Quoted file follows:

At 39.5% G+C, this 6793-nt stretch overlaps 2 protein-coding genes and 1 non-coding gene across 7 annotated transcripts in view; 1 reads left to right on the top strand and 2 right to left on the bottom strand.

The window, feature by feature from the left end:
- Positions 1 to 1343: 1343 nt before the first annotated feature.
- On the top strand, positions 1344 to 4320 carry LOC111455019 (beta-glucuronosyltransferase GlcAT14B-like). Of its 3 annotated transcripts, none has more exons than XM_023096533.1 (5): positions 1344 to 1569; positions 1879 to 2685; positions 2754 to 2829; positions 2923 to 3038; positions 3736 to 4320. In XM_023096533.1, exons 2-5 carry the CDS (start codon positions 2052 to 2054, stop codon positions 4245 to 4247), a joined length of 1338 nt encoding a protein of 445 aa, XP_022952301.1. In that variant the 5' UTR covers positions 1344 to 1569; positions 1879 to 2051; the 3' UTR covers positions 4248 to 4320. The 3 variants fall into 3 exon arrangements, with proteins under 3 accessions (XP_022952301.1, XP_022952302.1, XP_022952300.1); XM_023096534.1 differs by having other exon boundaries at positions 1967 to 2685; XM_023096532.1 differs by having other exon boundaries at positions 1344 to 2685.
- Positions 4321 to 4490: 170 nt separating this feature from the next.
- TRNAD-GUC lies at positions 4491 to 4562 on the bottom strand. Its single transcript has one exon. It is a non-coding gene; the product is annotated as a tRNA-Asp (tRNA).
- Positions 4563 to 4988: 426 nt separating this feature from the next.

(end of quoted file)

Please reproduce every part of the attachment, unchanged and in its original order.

At 39.5% G+C, this 6793-nt stretch overlaps 2 protein-coding genes and 1 non-coding gene across 7 annotated transcripts in view; 1 reads left to right on the top strand and 2 right to left on the bottom strand.

The window, feature by feature from the left end:
- Positions 1 to 1343: 1343 nt before the first annotated feature.
- On the top strand, positions 1344 to 4320 carry LOC111455019 (beta-glucuronosyltransferase GlcAT14B-like). Of its 3 annotated transcripts, none has more exons than XM_023096533.1 (5): positions 1344 to 1569; positions 1879 to 2685; positions 2754 to 2829; positions 2923 to 3038; positions 3736 to 4320. In XM_023096533.1, exons 2-5 carry the CDS (start codon positions 2052 to 2054, stop codon positions 4245 to 4247), a joined length of 1338 nt encoding a protein of 445 aa, XP_022952301.1. In that variant the 5' UTR covers positions 1344 to 1569; positions 1879 to 2051; the 3' UTR covers positions 4248 to 4320. The 3 variants fall into 3 exon arrangements, with proteins under 3 accessions (XP_022952301.1, XP_022952302.1, XP_022952300.1); XM_023096534.1 differs by having other exon boundaries at positions 1967 to 2685; XM_023096532.1 differs by having other exon boundaries at positions 1344 to 2685.
- Positions 4321 to 4490: 170 nt separating this feature from the next.
- TRNAD-GUC lies at positions 4491 to 4562 on the bottom strand. Its single transcript has one exon. It is a non-coding gene; the product is annotated as a tRNA-Asp (tRNA).
- Positions 4563 to 4988: 426 nt separating this feature from the next.